Top officials from the FBI traveled to Silicon Valley on Tuesday to persuade Facebook and Google executives to support a proposal that would make it easier for law enforcement to wiretap the companies' users.
FBI Director Robert Mueller III and General Counsel Valerie Caproni were scheduled to meet with “managers of several major companies” including Facebook and Google, according to The New York Times. It wasn't clear how the companies responded.
The proposal first came to light in September, when the FBI warned that much of its information-gathering ability was under threat by the move to VoIP and other encrypted communications. Legislation under consideration would require cellphone carriers, websites, and other types of service providers to have a way to unscramble encrypted communications traveling over their networks, according to the NYT.
The Communications Assistance to Law Enforcement Act requires phone and broadband providers to have the means to make sure they can immediately comply with court wiretap orders. The FBI wants to extend that requirement to communication service providers, including those that offer strong end-to-end encryption services that make it infeasible to intercept and read traffic as it travels over their networks. The proposed legislation mentions Skype and Research in Motion by name.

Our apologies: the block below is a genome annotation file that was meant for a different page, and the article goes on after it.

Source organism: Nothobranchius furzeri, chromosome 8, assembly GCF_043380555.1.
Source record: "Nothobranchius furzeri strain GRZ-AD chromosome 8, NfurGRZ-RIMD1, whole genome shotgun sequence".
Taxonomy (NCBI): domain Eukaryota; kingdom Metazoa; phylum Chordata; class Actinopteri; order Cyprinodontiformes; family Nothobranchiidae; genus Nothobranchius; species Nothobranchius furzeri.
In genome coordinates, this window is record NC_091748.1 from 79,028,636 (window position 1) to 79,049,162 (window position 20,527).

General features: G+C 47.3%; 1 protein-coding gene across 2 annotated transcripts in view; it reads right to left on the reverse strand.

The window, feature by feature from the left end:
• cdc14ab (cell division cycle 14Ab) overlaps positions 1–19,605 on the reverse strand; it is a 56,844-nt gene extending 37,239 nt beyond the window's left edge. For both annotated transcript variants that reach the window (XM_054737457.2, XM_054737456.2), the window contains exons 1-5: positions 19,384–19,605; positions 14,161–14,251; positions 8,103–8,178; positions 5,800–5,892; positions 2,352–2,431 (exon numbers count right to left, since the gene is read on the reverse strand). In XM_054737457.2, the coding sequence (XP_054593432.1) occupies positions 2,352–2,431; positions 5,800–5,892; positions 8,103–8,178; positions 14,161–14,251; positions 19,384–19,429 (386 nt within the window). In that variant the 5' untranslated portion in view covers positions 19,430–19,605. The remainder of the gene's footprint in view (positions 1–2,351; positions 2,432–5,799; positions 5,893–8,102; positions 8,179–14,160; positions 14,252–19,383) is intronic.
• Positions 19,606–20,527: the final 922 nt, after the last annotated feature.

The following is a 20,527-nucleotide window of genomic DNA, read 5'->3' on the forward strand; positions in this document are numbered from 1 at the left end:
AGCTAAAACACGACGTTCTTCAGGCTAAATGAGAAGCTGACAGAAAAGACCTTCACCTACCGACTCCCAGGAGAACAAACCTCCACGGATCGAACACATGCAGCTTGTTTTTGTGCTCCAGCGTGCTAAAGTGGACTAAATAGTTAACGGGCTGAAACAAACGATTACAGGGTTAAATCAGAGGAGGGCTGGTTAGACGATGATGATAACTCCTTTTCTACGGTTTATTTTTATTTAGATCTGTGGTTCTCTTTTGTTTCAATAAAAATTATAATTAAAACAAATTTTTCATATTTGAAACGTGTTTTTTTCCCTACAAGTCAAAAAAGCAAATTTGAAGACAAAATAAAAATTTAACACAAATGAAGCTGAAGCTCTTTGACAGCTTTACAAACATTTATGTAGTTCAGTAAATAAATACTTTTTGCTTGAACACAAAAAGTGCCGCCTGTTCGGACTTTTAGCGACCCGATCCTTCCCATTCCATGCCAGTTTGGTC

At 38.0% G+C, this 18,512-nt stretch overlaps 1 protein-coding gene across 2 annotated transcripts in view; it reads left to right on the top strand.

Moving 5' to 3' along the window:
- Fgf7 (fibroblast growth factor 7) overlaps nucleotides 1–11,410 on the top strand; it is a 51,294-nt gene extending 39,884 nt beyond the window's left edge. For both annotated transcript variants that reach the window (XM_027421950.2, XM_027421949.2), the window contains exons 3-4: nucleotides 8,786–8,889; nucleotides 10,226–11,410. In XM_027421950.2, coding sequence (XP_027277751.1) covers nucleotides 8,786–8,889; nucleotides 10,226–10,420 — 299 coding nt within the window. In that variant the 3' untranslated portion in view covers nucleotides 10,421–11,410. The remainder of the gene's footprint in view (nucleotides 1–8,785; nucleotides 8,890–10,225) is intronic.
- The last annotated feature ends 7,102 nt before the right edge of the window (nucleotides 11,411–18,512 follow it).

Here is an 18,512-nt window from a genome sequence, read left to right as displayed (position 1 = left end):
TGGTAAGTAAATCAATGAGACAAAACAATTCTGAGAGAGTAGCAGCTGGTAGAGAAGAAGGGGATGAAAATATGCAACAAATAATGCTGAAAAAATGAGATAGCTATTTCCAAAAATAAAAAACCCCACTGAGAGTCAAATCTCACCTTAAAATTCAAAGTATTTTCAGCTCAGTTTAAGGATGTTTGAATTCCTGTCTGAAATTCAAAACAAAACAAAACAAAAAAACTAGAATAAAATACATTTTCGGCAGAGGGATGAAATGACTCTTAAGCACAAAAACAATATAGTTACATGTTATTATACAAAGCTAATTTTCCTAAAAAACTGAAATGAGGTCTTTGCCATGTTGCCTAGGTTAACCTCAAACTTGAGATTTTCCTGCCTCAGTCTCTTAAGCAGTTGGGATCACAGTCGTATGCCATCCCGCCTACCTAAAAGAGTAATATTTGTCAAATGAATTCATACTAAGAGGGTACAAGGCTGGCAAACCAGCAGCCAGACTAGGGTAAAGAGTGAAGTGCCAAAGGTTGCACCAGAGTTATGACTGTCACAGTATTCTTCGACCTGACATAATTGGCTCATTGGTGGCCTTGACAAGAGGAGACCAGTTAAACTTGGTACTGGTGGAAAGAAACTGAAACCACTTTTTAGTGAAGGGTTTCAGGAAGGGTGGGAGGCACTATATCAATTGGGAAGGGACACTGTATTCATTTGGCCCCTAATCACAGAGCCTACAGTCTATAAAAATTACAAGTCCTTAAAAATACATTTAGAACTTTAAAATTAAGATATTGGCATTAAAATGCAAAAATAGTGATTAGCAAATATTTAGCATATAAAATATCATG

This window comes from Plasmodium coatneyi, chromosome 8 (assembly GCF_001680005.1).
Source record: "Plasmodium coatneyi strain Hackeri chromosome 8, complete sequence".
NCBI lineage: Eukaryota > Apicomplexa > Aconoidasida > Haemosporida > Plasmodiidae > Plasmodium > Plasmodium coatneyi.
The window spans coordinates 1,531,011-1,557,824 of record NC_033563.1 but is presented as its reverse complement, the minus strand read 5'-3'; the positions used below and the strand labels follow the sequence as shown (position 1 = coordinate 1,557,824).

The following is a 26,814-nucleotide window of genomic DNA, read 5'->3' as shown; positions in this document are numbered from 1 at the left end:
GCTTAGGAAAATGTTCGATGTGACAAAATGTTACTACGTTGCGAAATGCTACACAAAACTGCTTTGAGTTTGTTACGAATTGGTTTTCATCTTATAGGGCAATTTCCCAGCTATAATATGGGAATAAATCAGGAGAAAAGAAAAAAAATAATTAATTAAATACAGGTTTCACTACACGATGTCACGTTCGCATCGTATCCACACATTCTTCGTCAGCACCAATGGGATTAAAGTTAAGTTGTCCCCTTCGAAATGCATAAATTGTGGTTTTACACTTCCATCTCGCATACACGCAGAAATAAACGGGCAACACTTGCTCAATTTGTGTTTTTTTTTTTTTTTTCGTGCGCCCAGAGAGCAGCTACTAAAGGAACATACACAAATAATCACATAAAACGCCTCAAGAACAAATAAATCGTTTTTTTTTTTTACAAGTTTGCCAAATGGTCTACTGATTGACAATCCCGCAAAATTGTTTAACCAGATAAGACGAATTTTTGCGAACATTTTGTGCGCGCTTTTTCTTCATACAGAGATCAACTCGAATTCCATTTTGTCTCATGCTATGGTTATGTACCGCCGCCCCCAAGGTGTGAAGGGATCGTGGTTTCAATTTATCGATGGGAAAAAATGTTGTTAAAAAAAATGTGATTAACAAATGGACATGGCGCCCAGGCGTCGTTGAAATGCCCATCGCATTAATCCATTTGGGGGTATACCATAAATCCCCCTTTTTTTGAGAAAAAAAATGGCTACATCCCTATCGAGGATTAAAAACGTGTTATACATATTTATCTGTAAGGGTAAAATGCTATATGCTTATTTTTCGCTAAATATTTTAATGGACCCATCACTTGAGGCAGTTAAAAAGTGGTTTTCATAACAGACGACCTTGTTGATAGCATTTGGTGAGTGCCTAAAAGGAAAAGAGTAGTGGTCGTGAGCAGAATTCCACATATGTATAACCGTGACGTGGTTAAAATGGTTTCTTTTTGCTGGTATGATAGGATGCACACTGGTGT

Under the proposal, developers of email, instant-messaging and voice-over-internet-protocol applications would be forced to redesign their services so their contents can be intercepted by law enforcement agents. The Commerce Department and State Department have questioned whether such a requirement would stifle innovation and put US companies at a disadvantage. They have also have concerns that the capabilities could be abused by rogue regimes to spy on US citizens.
A Google official declined to comment to the NYT, while a Facebook spokesman said it would be premature for executives of the social network to take a position. ®